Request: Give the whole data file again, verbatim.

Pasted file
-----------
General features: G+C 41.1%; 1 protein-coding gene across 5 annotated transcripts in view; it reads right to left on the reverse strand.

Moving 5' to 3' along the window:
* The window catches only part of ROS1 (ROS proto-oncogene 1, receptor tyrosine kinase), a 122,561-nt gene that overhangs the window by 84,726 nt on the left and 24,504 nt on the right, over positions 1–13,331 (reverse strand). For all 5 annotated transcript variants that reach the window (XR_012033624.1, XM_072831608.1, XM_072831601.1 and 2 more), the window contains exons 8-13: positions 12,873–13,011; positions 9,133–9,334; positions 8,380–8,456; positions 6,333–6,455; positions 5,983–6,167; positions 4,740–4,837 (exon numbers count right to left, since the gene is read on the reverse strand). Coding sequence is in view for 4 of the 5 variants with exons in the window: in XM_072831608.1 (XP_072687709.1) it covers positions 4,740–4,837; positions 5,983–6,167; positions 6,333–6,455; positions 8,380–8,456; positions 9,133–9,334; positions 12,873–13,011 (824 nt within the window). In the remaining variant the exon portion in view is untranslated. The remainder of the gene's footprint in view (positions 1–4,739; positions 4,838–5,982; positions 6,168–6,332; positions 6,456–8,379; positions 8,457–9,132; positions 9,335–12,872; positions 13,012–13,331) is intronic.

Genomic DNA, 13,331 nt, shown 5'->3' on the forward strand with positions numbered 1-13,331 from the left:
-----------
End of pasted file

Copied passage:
General features: G+C 41.1%; 1 protein-coding gene across 5 annotated transcripts in view; it reads right to left on the reverse strand.

Moving 5' to 3' along the window:
* The window catches only part of ROS1 (ROS proto-oncogene 1, receptor tyrosine kinase), a 122,561-nt gene that overhangs the window by 84,726 nt on the left and 24,504 nt on the right, over positions 1–13,331 (reverse strand). For all 5 annotated transcript variants that reach the window (XR_012033624.1, XM_072831608.1, XM_072831601.1 and 2 more), the window contains exons 8-13: positions 12,873–13,011; positions 9,133–9,334; positions 8,380–8,456; positions 6,333–6,455; positions 5,983–6,167; positions 4,740–4,837 (exon numbers count right to left, since the gene is read on the reverse strand). Coding sequence is in view for 4 of the 5 variants with exons in the window: in XM_072831608.1 (XP_072687709.1) it covers positions 4,740–4,837; positions 5,983–6,167; positions 6,333–6,455; positions 8,380–8,456; positions 9,133–9,334; positions 12,873–13,011 (824 nt within the window). In the remaining variant the exon portion in view is untranslated. The remainder of the gene's footprint in view (positions 1–4,739; positions 4,838–5,982; positions 6,168–6,332; positions 6,456–8,379; positions 8,457–9,132; positions 9,335–12,872; positions 13,012–13,331) is intronic.

Genomic DNA, 13,331 nt, shown 5'->3' on the forward strand with positions numbered 1-13,331 from the left: